David Davalos had a distinct advantage when he set out to write the play that became “Wittenberg.”
He knew how it would end before he began writing.
The witty comedy, which opens this week at Portland Stage Co. to close out the season, tells the story of a dispute between two of the most esteemed thinkers in academics: Dr. Faustus and Martin Luther. Their dispute involves how to deal with their brilliant pupil, Prince Hamlet.
As young Hamlet enters his senior year at Wittenberg University, he has yet to declare a major. Faustus wants him to study philosophy. Luther, of course, implores him to study religion.
The play ends when Hamlet is called home with the news of his father’s death. The rest of the story, as told in Shakespeare’s “Hamlet,” is well known. Davalos wrote “Wittenberg” as a sort of prequel to Shakespeare’s play.
“I ended the play where the stories that we know of these other guys begin,” said Davalos, who lives in Colorado and will be in Portland for Friday’s opening.
Ron Botting and Merry Conway co-direct the production, which is the final show of the 2012-13 performance season at Portland Stage. The play gets its final preview Thursday night, and opens Friday for a two-week run.
It has a cast of four: Michael Hammond as Dr. Faustus, Hall Hunsinger as Martin Luther, Rob McFadyen as Hamlet and Caley Milliken as the Eternal Feminine.
“Wittenberg” premiered in Philadelphia in 2008, and had its New York and overseas premieres in 2011. It’s won many awards.
An actor with a background in Shakespeare, Davalos has long been curious about the role of Wittenberg in Hamlet’s life. Shakespeare emphasized the university, but always referred to it as “Wittenberg” and not “university.”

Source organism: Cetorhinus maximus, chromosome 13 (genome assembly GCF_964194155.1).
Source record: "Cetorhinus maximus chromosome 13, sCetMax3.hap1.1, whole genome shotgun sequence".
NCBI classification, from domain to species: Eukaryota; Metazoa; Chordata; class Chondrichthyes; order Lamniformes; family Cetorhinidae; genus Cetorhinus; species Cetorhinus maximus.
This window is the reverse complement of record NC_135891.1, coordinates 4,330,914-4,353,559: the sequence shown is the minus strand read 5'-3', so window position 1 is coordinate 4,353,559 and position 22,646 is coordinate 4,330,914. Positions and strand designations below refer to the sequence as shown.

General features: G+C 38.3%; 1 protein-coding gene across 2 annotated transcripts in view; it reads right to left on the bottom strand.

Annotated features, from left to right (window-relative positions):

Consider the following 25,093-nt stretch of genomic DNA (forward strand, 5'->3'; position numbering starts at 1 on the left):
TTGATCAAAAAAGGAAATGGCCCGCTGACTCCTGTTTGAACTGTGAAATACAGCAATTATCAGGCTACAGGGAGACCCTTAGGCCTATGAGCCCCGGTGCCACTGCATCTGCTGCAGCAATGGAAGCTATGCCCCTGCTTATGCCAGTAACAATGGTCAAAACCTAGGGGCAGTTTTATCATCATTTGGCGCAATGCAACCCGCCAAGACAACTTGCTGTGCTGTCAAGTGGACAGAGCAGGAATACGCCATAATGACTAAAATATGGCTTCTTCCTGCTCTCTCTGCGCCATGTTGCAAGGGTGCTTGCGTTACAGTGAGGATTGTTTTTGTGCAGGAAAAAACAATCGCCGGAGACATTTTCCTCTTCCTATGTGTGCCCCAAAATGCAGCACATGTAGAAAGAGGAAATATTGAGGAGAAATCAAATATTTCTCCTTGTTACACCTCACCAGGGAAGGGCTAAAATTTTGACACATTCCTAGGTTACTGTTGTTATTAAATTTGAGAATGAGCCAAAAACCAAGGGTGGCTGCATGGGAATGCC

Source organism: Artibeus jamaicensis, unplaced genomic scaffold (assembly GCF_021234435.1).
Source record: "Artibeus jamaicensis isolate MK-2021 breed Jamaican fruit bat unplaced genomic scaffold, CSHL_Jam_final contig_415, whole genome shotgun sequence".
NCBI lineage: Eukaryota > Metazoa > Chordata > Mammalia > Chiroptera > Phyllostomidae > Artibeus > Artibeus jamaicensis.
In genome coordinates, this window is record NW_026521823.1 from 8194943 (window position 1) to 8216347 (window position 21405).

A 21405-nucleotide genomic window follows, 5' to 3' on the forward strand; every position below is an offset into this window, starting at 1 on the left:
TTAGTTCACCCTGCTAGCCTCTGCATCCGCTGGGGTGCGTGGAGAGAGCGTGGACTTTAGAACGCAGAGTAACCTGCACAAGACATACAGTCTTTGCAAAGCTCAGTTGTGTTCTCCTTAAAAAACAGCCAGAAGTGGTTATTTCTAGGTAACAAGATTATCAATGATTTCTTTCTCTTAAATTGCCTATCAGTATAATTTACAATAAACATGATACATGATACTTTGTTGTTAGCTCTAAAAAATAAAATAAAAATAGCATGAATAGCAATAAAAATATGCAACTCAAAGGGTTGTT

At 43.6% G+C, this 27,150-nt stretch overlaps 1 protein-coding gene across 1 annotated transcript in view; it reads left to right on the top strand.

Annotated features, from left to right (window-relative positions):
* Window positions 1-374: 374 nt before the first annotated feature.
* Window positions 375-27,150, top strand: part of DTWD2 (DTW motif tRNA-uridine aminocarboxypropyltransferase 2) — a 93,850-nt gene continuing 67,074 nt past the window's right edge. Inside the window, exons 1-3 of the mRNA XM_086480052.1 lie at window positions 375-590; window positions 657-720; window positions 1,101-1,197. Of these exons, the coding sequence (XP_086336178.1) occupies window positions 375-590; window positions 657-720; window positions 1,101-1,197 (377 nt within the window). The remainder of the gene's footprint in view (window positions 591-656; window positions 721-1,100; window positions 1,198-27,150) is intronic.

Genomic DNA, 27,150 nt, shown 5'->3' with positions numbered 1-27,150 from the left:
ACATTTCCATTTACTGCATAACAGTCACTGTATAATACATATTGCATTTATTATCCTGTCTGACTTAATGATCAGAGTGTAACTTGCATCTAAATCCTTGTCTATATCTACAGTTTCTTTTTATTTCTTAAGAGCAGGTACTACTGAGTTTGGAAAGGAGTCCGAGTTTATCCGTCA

The proper name has taken on mythical proportions in Shakespearean circles, and Davalos thought it would be fun to explore why the place was so important to Hamlet.
He got the idea while acting in “Hamlet.” Davalos played Rosencrantz, one of the prince’s courtiers. Along with his pal Guildenstern, Rosencrantz is a minor character in “Hamlet,” which meant Davalos had a lot of downtime backstage.
“I spent a lot of time with (the actor who played) Guildenstern playing cribbage, listening to the play over and over again,” he said. “Certain turns of phrase would stick out, and one of them involved the dialogue around Wittenberg.
“Hamlet was always going back to ‘Wittenberg,’ and not ‘university’ or ‘school.’ I wanted to find out why it was so important to Shakespeare to say ‘Wittenberg.’ “
Certainly, the task of writing about characters so well known was daunting. Davalos had to get each man just right or the play would not work.
“It’s quite a juggling act, to keep three bowling balls in the air. But it seems I have suckered enough people into thinking that it works,” the playwright said with a laugh, noting that “Wittenberg” has been translated into German and been produced worldwide.
Davalos did a fair amount of research for this play, but “Wittenberg” is pure imagination. It satirizes academia and college life while dropping choice references to literature and philosophy.
It’s unusual for a playwright to attend a play so long after the opening. Playwrights routinely attend productions of their plays when they are new, so they can answer questions of directors and actors and make revisions if necessary. But once a play has been published and widely produced, they generally do not make a point of seeing the show.
Davalos is an exception to that norm. He has seen about 20 productions of the play, from Alaska to Florida.
He will be in Portland this weekend, in part because he loves Maine. He has acted several times at the Public Theatre in Lewiston, but has never seen a show at Portland Stage. This seemed a perfect opportunity to check out Maine’s largest professional theater while also catching the show.
“I like going in and being surprised by what each production does, either by the interpretation or the design standpoint. I always get new information about the play that I didn’t have before,” he said.
“So it’s a selfish reason that I go to see these shows. I love to sit in the back of the house and see how it plays to the audience. I like to hear the audience laugh when they are supposed to laugh, and gasp when they are supposed to gasp. It’s very gratifying.”
Staff Writer Bob Keyes can be contacted at 791-6457 or: